The results speak for themselves. “…When her company engaged with the Jenner and Kardashian sisters on Instagram on behalf of a weight-loss tea company,” Digiday’s Yuyu Chen writes, “the celebrities helped bring hundreds of conversions.” However, “by activating 30 to 40 “micro-influencers,” the brand was able to convert at an even higher level.” Not bad, right?
They Have a Target
Photo by Daimara Mantulenko/Scopio submission
Although football quarterback Colin Kaepernick might boast 1.6 million followers on Instagram, chances are pretty good that the majority of them aren’t die-hard football fans. In actuality, many of his followers probably tacked on after he refused to stand for the American National Anthem during a game against the Packers — or maybe just because he’s politically bold. Either way, Kaepernick is a public figure, which means that his social media following is bound to be broad.
On the other hand, Florida State Quarterback Deondre Francois has a little over 70,000 Instagram followers, a number that’s dwarfed by Kaepernick’s audience. However, a good number of these fans are more likely to share his interests. Among other things, Francois’ group of followers is made up of friends, family, fellow Seminoles, football scouts and die-hard fans. It’s a niche. And when we compare Kaepernick to Francois, it’s easy to see that not all social audiences are relevant.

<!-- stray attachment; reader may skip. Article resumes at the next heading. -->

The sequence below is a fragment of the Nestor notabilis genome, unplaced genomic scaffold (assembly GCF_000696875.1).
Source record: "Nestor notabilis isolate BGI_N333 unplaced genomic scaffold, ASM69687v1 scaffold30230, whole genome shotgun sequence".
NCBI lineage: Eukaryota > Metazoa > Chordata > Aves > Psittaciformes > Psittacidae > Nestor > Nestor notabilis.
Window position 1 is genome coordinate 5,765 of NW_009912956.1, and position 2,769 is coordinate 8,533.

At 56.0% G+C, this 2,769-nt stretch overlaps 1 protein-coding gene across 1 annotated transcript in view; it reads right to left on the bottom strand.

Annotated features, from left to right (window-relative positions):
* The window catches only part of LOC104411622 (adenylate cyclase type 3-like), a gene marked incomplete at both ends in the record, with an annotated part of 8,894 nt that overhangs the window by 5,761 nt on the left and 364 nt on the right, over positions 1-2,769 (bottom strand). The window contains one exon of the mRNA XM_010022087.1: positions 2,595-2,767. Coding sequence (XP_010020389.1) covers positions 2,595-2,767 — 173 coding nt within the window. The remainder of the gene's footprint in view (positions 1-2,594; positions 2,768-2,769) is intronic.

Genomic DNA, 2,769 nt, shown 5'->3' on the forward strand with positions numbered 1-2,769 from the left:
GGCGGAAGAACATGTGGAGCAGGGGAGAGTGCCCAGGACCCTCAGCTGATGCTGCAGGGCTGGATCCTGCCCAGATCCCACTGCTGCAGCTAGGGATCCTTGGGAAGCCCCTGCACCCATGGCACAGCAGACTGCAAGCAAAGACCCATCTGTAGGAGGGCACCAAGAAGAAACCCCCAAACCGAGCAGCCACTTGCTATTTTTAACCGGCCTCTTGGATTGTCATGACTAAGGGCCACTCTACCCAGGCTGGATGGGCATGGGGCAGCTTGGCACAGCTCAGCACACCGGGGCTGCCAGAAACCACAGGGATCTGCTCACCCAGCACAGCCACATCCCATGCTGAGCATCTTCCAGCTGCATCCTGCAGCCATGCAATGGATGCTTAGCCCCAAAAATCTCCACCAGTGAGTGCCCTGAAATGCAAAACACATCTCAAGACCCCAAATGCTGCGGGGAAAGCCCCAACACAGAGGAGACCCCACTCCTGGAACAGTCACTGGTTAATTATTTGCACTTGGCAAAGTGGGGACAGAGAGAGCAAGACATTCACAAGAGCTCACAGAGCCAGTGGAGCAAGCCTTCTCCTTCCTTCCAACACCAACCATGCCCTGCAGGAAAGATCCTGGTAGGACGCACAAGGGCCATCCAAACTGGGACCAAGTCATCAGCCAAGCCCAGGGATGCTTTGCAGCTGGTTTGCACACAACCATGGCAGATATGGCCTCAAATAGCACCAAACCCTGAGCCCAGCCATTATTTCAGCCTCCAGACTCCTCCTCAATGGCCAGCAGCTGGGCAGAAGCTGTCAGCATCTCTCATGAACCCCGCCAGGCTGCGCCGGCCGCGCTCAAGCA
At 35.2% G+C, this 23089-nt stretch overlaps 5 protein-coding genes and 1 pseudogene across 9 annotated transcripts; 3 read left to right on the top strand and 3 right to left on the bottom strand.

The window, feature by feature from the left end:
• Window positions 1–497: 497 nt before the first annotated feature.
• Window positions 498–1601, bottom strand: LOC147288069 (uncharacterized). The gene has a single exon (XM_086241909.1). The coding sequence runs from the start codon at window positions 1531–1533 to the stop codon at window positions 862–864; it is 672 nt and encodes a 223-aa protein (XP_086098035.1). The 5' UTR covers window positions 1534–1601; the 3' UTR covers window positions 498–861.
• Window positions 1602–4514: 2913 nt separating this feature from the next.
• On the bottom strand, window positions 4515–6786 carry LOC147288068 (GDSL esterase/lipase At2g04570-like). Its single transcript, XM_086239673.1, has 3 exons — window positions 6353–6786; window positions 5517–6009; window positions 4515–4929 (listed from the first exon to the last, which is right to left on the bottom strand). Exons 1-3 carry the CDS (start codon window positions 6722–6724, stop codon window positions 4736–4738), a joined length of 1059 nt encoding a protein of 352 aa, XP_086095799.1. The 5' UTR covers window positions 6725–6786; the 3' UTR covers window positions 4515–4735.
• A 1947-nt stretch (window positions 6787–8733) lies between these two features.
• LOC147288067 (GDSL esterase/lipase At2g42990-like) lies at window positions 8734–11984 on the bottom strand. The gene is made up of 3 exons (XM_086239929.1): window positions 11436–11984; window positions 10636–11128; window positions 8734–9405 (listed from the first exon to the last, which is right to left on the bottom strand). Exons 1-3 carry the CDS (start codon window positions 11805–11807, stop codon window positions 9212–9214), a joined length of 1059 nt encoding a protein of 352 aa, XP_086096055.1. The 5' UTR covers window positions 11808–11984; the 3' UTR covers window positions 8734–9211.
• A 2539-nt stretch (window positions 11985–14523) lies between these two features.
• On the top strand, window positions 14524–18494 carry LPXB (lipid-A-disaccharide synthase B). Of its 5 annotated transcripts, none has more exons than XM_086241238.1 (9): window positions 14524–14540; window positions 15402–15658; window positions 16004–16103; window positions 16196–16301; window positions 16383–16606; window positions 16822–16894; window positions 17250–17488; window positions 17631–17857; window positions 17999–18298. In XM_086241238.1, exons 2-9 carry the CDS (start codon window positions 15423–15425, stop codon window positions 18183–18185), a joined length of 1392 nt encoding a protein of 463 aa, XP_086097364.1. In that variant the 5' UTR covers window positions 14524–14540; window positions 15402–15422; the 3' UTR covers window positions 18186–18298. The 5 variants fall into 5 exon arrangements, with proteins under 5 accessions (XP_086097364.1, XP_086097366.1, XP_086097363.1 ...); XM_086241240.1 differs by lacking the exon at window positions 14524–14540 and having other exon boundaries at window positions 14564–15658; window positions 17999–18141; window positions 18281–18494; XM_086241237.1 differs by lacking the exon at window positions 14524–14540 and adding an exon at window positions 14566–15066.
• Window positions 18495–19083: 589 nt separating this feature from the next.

If you’re a sports marketer trying to target specific segments of the population, for example, it’d be wise to get players like Francois on board instead of household names like Kaepernick. This doesn’t just ensure that your audience is segmented. It also makes it easy to test your performance across different geographical boundaries and interests.
Sandwiched in between family photos, lifestyle posts and travel snapshots, sponsored content on a micro-influencer’s feed is bound to look more natural. Take the Instagram post above as an example, where Double X Entertainment CEO Xerxes Frechiani is promoting both Liberté USA’s organic yogurt and Grado headphones. Although both brands are mentioned front and center, his post meshes with the rest of his feed and is a subtle way to increase brand recognition.
On the other hand, we’re used to celebrity-brand partnerships and expect promotional content to come from them. After all, those folks can hawk a product like it’s nobody’s business. The practice of celebrity endorsement itself is well over 200 years old, with the earliest recorded example being entrepreneur Josiah Wedgwood’s royal endorsements of his fine china in the 1760s. This kind of advertising is no less common today, and many stars derive a considerable chunk of their funds from branded sponsorships.